Southwest Ohio – Wildlife District 5

• Investigator Joel Buddelmeyer was in Highland County in August when he discovered a vehicle parked in a known complaint area. Investigator Buddelmeyer believed that the occupants may have been digging ginseng out of season. Four individuals came out of the woods with 575 ginseng roots, which were seized, in addition to their bags and digging tools. One of the individuals had an outstanding warrant from Adams County and was transported to the Adams County jail. The other three appeared in Highland County Municipal Court and pleaded guilty. The individuals were found guilty and were each fined $1,000 with $1,000 suspended, placed on probation for two years, given 180 days of jail time with 173 days suspended, and court costs. The ginseng was forfeited to the landowner.
Division of Watercraft

Southern – Scioto County Area Office

• On June 15, watercraft officers Cramer and Swinning were patrolling the Manchester Islands on the Ohio River in Adams County. Officer Swinning observed a male subject operating a personal watercraft directly following a boat that was pulling a tuber, well within the 200-foot distance required to be given by state law. Officers Cramer and Swinning attempted to stop the personal watercraft prior to it being beached on one of the islands. Officer Swinning made contact with the operator on shore and advised the operator the reason for the stop. Officer Swinning then conducted a vessel safety check on the personal watercraft. During the vessel safety check, officer Swinning noticed the personal watercraft had no registration numbers or decal on it. The operator advised he didn’t know the law about having to be 200 feet behind a skier/tuber and he had the personal watercraft registered but didn’t have the numbers put on it yet due to him just purchasing it from someone the week before. Officer Swinning ran the operator’s information and found that the personal watercraft was registered. Officer Swinning then finished the vessel safety check and gave the operator warnings for reckless operation (Less 200 feet behind a skier ORC 1547.07(B)(3)) and lack of a watercraft registration decal being displayed. Officer Swinning advised the operator to put the registration numbers and decal on the personal watercraft before his next outing.
• While patrolling Lake White State Park in Pike County in July, watercraft officers Cramer and Swinning observed a vessel with four occupants pulling a single tuber. They watched the operator make a sharp turn, which caused the occupant on the tube to fall off. With closer observation, the two officers noticed that the vessel had an expired registration license displayed. The vessel was stopped, and the tuber was asked to board the vessel for safety reasons while the safety inspection was completed. During the completion of the safety inspection, the operator stated a few times that they had just purchased the vessel a couple weeks prior and had not checked to see what equipment was on the boat. Officer Cramer completed the vessel safety inspection, which revealed seven total safety equipment violations. The operator was issued a citation for life jacket specifications, and was advised that the vessel was terminated from operation until the required safety equipment was on the boat.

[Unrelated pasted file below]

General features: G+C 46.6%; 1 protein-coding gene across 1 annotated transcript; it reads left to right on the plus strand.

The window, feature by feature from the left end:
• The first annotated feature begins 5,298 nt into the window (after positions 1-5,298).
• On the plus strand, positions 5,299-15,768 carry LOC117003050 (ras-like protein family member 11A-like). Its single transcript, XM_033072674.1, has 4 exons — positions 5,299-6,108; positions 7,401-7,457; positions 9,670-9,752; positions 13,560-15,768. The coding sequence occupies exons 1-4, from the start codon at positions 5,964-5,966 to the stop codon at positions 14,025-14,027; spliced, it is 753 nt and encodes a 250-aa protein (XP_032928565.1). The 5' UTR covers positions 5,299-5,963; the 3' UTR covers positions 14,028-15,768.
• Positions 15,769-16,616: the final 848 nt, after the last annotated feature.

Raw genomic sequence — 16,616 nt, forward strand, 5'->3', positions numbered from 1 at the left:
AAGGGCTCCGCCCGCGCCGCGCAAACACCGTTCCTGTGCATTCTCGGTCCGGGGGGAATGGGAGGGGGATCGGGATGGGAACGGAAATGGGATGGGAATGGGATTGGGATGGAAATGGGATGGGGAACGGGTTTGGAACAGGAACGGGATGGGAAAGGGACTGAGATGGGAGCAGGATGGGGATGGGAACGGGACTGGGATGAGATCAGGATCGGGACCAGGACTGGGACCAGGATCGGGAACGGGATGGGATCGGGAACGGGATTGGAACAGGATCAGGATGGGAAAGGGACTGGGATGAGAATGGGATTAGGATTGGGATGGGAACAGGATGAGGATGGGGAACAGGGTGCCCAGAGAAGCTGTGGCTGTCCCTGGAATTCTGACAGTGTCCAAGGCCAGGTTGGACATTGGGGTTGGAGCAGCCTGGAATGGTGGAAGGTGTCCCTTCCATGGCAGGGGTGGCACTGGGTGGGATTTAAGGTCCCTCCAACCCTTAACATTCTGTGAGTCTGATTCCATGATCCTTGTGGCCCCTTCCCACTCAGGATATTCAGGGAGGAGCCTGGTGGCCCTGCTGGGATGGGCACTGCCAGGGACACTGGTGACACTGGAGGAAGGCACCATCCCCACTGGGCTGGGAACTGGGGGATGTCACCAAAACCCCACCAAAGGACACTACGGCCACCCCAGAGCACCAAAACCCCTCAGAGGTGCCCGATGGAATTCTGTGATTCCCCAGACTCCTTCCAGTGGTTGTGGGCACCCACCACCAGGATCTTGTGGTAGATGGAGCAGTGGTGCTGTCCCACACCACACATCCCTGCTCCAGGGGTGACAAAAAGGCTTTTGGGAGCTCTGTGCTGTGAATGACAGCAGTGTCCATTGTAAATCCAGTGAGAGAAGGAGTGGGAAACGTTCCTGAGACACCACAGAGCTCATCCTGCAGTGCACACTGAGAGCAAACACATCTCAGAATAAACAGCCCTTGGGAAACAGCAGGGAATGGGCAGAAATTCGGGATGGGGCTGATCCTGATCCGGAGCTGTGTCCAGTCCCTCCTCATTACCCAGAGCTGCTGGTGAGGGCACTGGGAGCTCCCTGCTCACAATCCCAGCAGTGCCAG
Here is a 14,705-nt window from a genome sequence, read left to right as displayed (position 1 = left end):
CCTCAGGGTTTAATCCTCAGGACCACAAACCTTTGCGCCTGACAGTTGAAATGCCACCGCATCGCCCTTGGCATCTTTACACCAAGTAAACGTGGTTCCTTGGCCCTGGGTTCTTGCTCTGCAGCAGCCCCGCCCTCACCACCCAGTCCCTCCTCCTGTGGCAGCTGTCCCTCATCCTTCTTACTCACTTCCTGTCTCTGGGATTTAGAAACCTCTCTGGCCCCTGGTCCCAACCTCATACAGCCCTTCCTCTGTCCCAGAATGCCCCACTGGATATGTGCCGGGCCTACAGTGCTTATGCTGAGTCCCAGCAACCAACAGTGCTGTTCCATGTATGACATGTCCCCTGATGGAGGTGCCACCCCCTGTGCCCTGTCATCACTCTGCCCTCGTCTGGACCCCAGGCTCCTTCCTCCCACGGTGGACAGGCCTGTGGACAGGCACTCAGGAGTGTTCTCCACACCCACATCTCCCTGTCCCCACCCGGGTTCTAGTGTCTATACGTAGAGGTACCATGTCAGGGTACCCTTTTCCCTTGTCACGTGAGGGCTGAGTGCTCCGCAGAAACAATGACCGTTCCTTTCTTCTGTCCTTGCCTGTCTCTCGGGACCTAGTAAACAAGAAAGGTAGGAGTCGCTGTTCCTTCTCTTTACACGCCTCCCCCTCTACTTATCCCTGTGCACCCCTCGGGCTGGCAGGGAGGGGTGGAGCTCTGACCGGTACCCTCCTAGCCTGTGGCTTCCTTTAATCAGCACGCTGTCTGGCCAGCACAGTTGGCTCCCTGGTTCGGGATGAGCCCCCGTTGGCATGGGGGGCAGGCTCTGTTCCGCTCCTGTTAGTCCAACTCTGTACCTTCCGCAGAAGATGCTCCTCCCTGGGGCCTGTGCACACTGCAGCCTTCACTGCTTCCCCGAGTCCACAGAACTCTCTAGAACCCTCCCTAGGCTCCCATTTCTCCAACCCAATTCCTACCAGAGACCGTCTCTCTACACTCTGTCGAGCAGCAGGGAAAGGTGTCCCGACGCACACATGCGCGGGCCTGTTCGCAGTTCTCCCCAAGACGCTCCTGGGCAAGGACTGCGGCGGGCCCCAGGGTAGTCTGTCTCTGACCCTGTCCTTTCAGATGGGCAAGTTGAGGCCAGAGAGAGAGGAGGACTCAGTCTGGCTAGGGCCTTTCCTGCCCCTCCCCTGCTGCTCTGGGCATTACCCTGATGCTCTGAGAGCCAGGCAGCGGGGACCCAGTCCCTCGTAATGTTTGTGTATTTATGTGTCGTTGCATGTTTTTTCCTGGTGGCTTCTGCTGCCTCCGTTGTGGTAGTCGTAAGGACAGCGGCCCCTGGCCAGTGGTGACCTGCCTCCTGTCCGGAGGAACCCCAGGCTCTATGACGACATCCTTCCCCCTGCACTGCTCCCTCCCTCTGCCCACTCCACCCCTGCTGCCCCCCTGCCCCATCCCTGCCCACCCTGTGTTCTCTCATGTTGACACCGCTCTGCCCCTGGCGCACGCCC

Southern – Alum Creek Area Office

• On July 13, watercraft officer Manley was patrolling the Licking River/Dillon Wildlife Area when he observed a Ford 4X4 truck covered with mud. As officer Manley approached the truck in his state vehicle, he observed a male and female walking toward the wooded area from the truck. Officer Manley requested the two subjects to walk to his patrol vehicle, which they complied with. While waiting for the two subjects, officer Manley observed another male in the woods next to a Chevrolet pickup truck that was stuck in a mud hole. Officer Manley ordered the individual out of the woods and to his patrol vehicle. It was determined that the operator of the Chevrolet truck and her passenger attempted to drive to the river the night before and got stuck in the mud on ODNR Division of Wildlife property. The two subjects spent the night in the Chevrolet truck and waited for a friend to tow them out. The owner of the mud covered Ford truck was there to help pull the Chevrolet truck out of the mud. Officer Manley issued a citation to the operator of the Chevrolet truck after advising her that she had operated a motor vehicle on a non-designated area. Officer Manley thanked the operator of the Ford truck for helping, but also gave a warning to him for operating a motor vehicle on a non-designated area. The operator that received the citation pleaded guilty and paid $150 in fines and court costs.